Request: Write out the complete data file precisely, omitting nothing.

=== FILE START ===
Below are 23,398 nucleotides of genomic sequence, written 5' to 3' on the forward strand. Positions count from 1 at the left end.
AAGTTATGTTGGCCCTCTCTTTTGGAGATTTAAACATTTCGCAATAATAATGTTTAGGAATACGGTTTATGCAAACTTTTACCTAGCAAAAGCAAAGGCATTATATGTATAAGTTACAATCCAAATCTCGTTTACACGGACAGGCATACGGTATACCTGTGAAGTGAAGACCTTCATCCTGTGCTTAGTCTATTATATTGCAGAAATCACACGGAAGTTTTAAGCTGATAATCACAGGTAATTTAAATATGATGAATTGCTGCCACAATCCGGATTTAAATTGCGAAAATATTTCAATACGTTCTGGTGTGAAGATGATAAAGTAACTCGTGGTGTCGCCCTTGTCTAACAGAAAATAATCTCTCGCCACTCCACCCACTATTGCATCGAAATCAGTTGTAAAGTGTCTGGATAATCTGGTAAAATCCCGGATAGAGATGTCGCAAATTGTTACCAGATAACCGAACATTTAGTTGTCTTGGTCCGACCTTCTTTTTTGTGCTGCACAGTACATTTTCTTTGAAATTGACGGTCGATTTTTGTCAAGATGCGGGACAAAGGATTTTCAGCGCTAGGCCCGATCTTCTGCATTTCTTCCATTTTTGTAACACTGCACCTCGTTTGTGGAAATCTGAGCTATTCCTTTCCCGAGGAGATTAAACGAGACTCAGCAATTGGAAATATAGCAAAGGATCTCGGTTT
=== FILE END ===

Below are 23,398 nucleotides of genomic sequence, written 5' to 3' on the forward strand. Positions count from 1 at the left end.
AAGTTATGTTGGCCCTCTCTTTTGGAGATTTAAACATTTCGCAATAATAATGTTTAGGAATACGGTTTATGCAAACTTTTACCTAGCAAAAGCAAAGGCATTATATGTATAAGTTACAATCCAAATCTCGTTTACACGGACAGGCATACGGTATACCTGTGAAGTGAAGACCTTCATCCTGTGCTTAGTCTATTATATTGCAGAAATCACACGGAAGTTTTAAGCTGATAATCACAGGTAATTTAAATATGATGAATTGCTGCCACAATCCGGATTTAAATTGCGAAAATATTTCAATACGTTCTGGTGTGAAGATGATAAAGTAACTCGTGGTGTCGCCCTTGTCTAACAGAAAATAATCTCTCGCCACTCCACCCACTATTGCATCGAAATCAGTTGTAAAGTGTCTGGATAATCTGGTAAAATCCCGGATAGAGATGTCGCAAATTGTTACCAGATAACCGAACATTTAGTTGTCTTGGTCCGACCTTCTTTTTTGTGCTGCACAGTACATTTTCTTTGAAATTGACGGTCGATTTTTGTCAAGATGCGGGACAAAGGATTTTCAGCGCTAGGCCCGATCTTCTGCATTTCTTCCATTTTTGTAACACTGCACCTCGTTTGTGGAAATCTGAGCTATTCCTTTCCCGAGGAGATTAAACGAGACTCAGCAATTGGAAATATAGCAAAGGATCTCGGTTT